Chuck Black Photography: Blog en-us (C) Chuck Black Photography [email protected] (Chuck Black Photography) Mon, 16 Mar 2020 07:36:00 GMT Mon, 16 Mar 2020 07:36:00 GMT Chuck Black Photography: Blog 120 80 Be a Headland of Rock Be a headland of rockBe a headland of rock

I was set up with my camera to capture the battle of surf and shore as the waves from the previous night’s storm impacted the rocks on the edge of Lake Michigan.  I wanted to capture that dramatic spray of water and clouds of mist caused by one of the grand collisions.  But often in life, what we expect is not what life has in mind for us.  We need to be open to new options and willing to accept what we are given.  By experimenting, I found that if I slowed my shutter speed down to several seconds in duration, the chaotic water blurred out in the frame and produced a tranquil, dream-like image.  The sprays of water as the attacking waves went airborne, became a dreamlike cloud of haze over the rock.

By stepping back and taking a longer view, I had turned a chaotic scene into a tranquil image.  How often can the same be true in our lives?  By stepping back from the immediacy of everything that is happening around us and thinking about how this event will look to us in a day, a month or a year how can we change our perception of the difficulties in our day?

I recently had a patient who was rendered unable to eat by an unusual gastrointestinal problem.  So unusual, that the textbooks and medical literature had no established course of treatment.  I took it upon myself to do what I could with little more than my own experience as a guide.  I took him to surgery and did what I thought would work.  I was pleased with the operation went, but the results were not as pleasing. The patient was still unable to eat and I suffered a brief crisis of confidence.  In the middle of this failure and set back it was tough. What if I had done the wrong thing and made everything worse?  What if I couldn’t fix this?  What if it wasn’t fixable, or worse yet it was fixable, but I wasn’t a good enough surgeon?  What if the family sues me?  I could lose my job.  I could lose my medical license.  Destitute and unemployable my wife would leave me and take the children with her.  I would end up dying alone under a bridge, be eaten by wild animals and no one would know or care.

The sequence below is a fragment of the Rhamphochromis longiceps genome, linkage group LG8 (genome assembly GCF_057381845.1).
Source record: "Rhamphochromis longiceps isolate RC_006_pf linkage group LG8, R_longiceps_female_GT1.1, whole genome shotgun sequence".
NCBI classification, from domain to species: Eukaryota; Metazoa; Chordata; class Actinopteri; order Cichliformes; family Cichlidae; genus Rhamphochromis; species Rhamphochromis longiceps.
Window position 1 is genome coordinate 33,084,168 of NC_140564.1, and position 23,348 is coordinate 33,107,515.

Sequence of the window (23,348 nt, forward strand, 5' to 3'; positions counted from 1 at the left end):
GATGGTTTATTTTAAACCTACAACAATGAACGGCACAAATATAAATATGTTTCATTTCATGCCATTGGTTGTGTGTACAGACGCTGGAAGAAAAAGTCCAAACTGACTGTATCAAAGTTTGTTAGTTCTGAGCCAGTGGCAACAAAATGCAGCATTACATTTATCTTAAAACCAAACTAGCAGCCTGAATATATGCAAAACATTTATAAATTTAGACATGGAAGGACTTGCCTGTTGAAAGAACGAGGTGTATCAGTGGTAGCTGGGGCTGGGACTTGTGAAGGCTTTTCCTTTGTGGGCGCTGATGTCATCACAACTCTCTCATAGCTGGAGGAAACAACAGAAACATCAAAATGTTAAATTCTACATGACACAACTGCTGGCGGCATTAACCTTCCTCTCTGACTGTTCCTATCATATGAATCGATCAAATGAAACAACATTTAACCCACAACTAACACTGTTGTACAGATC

That kind of catastrophizing is all too human.  It amounts to taking life’s challenges and turning them into tragedies. It is the kind of thinking that fans the waves rather than calming them. This is the opposite of what Roman Emperor Marcus Aurelius advised us to do because it is neither accurate nor productive and it keeps us from practicing the creativity and open-mindedness needed to excel in the face of adversity.  So he advised us to be the rock and stand strong and resolute against a sea of chaotic thoughts.

To steel myself for the coming discussion with the patient and his family, I reflected back on the many times I had been in similar situations.  Times I had operated on patients and been through difficult post-operative courses where I thought things might end terribly.  The consistent element of those previous examples was that I kept working the problem, did the best I could, and they eventually got better.  I told myself that although things looked bleak for this patient now, that I would find a way if I kept working the problem.  And I did.